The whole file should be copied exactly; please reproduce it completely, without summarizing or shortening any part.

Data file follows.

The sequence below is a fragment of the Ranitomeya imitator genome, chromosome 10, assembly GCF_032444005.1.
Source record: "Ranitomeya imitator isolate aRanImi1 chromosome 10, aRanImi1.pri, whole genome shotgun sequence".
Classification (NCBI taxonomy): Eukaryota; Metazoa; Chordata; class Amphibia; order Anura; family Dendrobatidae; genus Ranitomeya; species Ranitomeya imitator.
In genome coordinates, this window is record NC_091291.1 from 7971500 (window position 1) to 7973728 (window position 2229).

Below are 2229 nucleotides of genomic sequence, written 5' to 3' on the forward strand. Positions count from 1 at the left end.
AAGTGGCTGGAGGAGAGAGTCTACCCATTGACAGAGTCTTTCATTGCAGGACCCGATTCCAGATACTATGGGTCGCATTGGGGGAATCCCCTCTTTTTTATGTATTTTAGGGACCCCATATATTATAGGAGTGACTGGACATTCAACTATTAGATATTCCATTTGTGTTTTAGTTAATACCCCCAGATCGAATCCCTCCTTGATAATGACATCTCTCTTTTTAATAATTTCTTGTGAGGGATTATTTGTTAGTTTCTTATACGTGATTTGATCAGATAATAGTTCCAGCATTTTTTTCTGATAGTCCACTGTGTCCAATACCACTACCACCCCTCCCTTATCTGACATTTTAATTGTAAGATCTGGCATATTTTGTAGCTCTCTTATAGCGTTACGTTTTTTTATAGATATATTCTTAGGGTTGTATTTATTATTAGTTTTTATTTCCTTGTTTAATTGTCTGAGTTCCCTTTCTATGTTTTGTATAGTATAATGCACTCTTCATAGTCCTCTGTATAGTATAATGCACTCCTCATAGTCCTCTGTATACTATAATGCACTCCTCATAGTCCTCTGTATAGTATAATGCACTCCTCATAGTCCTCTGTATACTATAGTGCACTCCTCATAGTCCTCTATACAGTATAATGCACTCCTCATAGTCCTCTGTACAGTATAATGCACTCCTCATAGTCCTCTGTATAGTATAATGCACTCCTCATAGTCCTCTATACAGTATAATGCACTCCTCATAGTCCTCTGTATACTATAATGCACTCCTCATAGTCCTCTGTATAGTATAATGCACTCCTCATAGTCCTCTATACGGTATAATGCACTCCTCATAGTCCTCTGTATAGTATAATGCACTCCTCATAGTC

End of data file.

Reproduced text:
The sequence below is a fragment of the Ranitomeya imitator genome, chromosome 10, assembly GCF_032444005.1.
Source record: "Ranitomeya imitator isolate aRanImi1 chromosome 10, aRanImi1.pri, whole genome shotgun sequence".
Classification (NCBI taxonomy): Eukaryota; Metazoa; Chordata; class Amphibia; order Anura; family Dendrobatidae; genus Ranitomeya; species Ranitomeya imitator.
In genome coordinates, this window is record NC_091291.1 from 7971500 (window position 1) to 7973728 (window position 2229).

Below are 2229 nucleotides of genomic sequence, written 5' to 3' on the forward strand. Positions count from 1 at the left end.
AAGTGGCTGGAGGAGAGAGTCTACCCATTGACAGAGTCTTTCATTGCAGGACCCGATTCCAGATACTATGGGTCGCATTGGGGGAATCCCCTCTTTTTTATGTATTTTAGGGACCCCATATATTATAGGAGTGACTGGACATTCAACTATTAGATATTCCATTTGTGTTTTAGTTAATACCCCCAGATCGAATCCCTCCTTGATAATGACATCTCTCTTTTTAATAATTTCTTGTGAGGGATTATTTGTTAGTTTCTTATACGTGATTTGATCAGATAATAGTTCCAGCATTTTTTTCTGATAGTCCACTGTGTCCAATACCACTACCACCCCTCCCTTATCTGACATTTTAATTGTAAGATCTGGCATATTTTGTAGCTCTCTTATAGCGTTACGTTTTTTTATAGATATATTCTTAGGGTTGTATTTATTATTAGTTTTTATTTCCTTGTTTAATTGTCTGAGTTCCCTTTCTATGTTTTGTATAGTATAATGCACTCTTCATAGTCCTCTGTATAGTATAATGCACTCCTCATAGTCCTCTGTATACTATAATGCACTCCTCATAGTCCTCTGTATAGTATAATGCACTCCTCATAGTCCTCTGTATACTATAGTGCACTCCTCATAGTCCTCTATACAGTATAATGCACTCCTCATAGTCCTCTGTACAGTATAATGCACTCCTCATAGTCCTCTGTATAGTATAATGCACTCCTCATAGTCCTCTATACAGTATAATGCACTCCTCATAGTCCTCTGTATACTATAATGCACTCCTCATAGTCCTCTGTATAGTATAATGCACTCCTCATAGTCCTCTATACGGTATAATGCACTCCTCATAGTCCTCTGTATAGTATAATGCACTCCTCATAGTC